First, don’t be in denial.
As I shared earlier, understand that anyone can fall, and that includes you. Falls can happen to anyone, not just those in poor health, frail, or older. Once you recognize this, you can start to put things in place to prevent falls. I had my first major fall when I was in my late twenties. I was on public transportation, got distracted, and was not paying attention to where I was going. Now, when I travel, I work much harder at staying mentally focused and alert to concentrate on my mobility. This means using my white cane properly, using handrails, and keeping my conversation with others brief. If I am not feeling well or tired, I might not travel. Not feeling well physically can cause a fall.
Manage your eye condition and medications.
Know what is going on with your eyes and any eye medication you need to take. Additionally, keeping track of medications in general is essential. Some have side effects that could cause sleepiness, dizziness, fatigue, or other things that impact your ability to stay steady on your feet.
Take the time and let your eyes adjust to light-changing conditions.
This is especially important if you have low vision. I remember when I wore triple bifocals and had to use sun slip shades instead of sunglasses. Once I removed the sunshades, I would have to step over to the corner of the building’s entrance to let my eyes adjust to the indoor light before proceeding. If I didn’t do this, I had difficulty seeing and was subject to slipping and falling on the carpet, steps, or floor.
Stop wearing high heels.
When I first became blind, I got rid of my high heels. Due to my vision loss, I noticed my stride was off — I was afraid of falling as a result. Today I wear flats, wedges, or 1-inch heels. I still feel feminine but know I am protecting myself from falling or slipping.
Start an exercise program.
I have found that exercise is very helpful in fall prevention. I walk on my treadmill, ride my exercise bike, use hand weights, and do floor exercises regularly. All of these activities help tone and strengthen my body. Exercise also helps with balance and general motor skills. Check out fall prevention programs in your community such as Matter of Balance, which has been adapted for people who are blind or low vision.
If you have stairs in your home, install or use the existing banister for support.
I have stairs and a very strong, sturdy banister in my home. I insisted on it when I purchased my home. I grab that banister each time I go up and down the stairs.
Don’t carry too many things when going up and down steps.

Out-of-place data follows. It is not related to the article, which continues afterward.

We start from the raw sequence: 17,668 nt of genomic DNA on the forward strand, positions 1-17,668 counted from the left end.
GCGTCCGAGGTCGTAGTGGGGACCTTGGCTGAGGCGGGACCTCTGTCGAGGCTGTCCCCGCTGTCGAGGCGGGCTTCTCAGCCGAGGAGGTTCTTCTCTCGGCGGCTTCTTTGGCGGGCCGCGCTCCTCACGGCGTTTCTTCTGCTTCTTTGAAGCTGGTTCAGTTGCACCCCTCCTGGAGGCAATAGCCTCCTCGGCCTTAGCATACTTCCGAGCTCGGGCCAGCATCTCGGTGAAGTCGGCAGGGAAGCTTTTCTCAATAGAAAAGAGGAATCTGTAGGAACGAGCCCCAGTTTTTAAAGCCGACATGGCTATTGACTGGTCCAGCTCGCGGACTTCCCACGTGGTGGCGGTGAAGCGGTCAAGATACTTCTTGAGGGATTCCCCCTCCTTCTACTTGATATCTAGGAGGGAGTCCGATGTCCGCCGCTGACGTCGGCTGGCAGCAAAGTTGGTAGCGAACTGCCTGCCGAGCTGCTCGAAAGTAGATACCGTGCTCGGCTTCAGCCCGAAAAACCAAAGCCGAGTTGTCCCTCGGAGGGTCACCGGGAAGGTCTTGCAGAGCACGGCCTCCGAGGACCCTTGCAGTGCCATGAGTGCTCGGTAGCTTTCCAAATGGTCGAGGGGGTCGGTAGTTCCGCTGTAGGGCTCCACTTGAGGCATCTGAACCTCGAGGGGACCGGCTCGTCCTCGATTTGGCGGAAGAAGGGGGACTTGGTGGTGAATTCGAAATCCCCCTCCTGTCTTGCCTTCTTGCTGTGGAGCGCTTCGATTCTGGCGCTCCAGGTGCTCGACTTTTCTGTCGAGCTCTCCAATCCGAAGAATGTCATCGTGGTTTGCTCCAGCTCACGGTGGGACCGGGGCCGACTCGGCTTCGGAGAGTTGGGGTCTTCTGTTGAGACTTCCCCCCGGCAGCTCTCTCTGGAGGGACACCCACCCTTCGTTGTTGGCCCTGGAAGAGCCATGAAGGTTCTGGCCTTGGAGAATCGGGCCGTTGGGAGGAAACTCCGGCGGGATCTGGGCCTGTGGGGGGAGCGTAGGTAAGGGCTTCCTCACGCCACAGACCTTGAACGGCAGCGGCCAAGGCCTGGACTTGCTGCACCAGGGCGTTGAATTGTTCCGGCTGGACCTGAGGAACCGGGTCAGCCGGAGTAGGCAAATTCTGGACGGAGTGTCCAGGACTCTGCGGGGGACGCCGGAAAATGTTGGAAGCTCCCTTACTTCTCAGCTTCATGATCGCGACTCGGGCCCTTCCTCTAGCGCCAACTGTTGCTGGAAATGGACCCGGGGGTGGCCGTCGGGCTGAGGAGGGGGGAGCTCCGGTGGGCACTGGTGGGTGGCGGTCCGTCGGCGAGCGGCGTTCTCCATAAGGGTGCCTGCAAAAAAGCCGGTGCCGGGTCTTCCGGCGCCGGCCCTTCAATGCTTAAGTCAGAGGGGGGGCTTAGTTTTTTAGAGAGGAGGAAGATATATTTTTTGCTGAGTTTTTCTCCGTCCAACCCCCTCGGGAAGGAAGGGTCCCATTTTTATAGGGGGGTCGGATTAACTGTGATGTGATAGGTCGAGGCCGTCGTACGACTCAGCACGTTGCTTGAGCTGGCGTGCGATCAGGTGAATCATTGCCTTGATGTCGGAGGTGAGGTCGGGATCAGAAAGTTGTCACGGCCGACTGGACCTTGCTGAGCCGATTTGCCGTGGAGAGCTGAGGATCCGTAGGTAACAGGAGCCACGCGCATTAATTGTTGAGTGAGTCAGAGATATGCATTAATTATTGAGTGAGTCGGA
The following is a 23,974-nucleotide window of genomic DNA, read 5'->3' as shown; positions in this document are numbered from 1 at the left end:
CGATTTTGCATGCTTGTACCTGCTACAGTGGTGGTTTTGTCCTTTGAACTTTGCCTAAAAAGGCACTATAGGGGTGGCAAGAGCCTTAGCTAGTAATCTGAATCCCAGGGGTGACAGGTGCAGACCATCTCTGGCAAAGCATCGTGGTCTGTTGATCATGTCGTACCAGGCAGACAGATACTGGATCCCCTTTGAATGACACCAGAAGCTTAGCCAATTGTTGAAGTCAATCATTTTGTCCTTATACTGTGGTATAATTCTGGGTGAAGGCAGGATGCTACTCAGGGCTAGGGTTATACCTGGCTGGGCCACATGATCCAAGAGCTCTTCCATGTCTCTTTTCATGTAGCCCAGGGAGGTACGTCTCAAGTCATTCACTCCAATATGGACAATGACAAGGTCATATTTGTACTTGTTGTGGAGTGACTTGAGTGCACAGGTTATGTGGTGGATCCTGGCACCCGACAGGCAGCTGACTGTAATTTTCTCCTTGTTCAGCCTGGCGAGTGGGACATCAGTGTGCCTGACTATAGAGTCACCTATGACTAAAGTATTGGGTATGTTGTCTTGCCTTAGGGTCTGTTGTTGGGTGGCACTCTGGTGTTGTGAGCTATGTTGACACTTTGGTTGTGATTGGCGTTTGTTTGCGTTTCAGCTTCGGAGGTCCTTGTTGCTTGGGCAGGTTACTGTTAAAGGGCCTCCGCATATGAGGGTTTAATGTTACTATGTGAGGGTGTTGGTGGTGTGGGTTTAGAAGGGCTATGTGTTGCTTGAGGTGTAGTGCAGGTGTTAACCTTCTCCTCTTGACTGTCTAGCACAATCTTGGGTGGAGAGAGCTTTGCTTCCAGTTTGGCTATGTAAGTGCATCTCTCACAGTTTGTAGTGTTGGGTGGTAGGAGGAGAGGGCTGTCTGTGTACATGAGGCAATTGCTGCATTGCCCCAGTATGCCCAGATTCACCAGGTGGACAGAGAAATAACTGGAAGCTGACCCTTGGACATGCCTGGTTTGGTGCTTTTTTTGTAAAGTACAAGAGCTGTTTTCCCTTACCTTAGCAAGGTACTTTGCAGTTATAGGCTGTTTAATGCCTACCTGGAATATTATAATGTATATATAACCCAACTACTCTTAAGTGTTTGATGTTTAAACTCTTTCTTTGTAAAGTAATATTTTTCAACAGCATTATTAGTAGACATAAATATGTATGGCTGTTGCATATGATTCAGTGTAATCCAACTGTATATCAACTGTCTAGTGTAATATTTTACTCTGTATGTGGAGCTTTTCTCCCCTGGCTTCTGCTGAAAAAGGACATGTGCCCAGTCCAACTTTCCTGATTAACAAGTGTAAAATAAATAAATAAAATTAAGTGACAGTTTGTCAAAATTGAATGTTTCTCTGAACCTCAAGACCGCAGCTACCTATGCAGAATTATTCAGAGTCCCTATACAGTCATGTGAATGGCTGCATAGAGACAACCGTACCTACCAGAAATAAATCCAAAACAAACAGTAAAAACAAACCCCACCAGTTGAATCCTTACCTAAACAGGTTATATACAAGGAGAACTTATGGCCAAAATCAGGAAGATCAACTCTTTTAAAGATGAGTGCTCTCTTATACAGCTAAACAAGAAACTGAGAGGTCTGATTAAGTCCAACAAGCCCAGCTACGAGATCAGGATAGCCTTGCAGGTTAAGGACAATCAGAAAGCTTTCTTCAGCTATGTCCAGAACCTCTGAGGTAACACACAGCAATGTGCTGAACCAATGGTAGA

I have discovered that holding too many items can cause me to slip and be off balance. My workaround is to put items in a tote bag and place them on my shoulder or arm — leaving my hands free. This is also good practice when you are out and about. Being loaded down with too many bags, especially heavy ones, puts you off balance and can cause a fall. If you have to carry multiple bags, distribute the weight or use a backpack or roller bag on wheels.
Watch out for rugs and runners.
Most people have rugs or floor mats in their home. If they are not secure on the floor or carpet, they can cause a fall. I have fabric runners to protect my carpet. I am very mindful of them and watch my step so as not to slip and fall. I check them from time to time to be sure they are securely in place on the carpet.
I have a townhome, and my dining room and living room are combined. I have a lot of space to walk and move around without bumping into the furniture. I purchased furniture with rounded edges versus pointed edges to avoid bumps and bruises. You can use your furniture as landmarks and use a trailing technique to navigate larger rooms.
Don’t leave shoes, bags, cords, or other items on the floor.
Return loose belongings to their place so that you don’t trip on them. If you live with others, encourage them to do the same.
My suggestions and tips for fall prevention have little to do with age. They are more about lifestyle, awareness, and planning. Falls can happen to anyone at any time in life, but they can usually be prevented with some awareness, education, and preparation. My tips and suggestions are not exhaustive. Check out some more resources below including our fall prevention plan article.
Learn More: Avoiding Accidents at Home
Searching for Dropped Objects
Protecting Your Body
The White Cane: A Tool for Fall Prevention
Indoor Movement and Orientation: Use Your Senses
Fall Prevention Resources
Protect Your Independence: Create a Fall Prevention Plan – ConnectCenter (aphconnectcenter.org)
Falls Prevention Awareness Week Toolkit (ncoa.org)
Prevention and Intervention: Impact of Low Vision and Risk of Falls – YouTube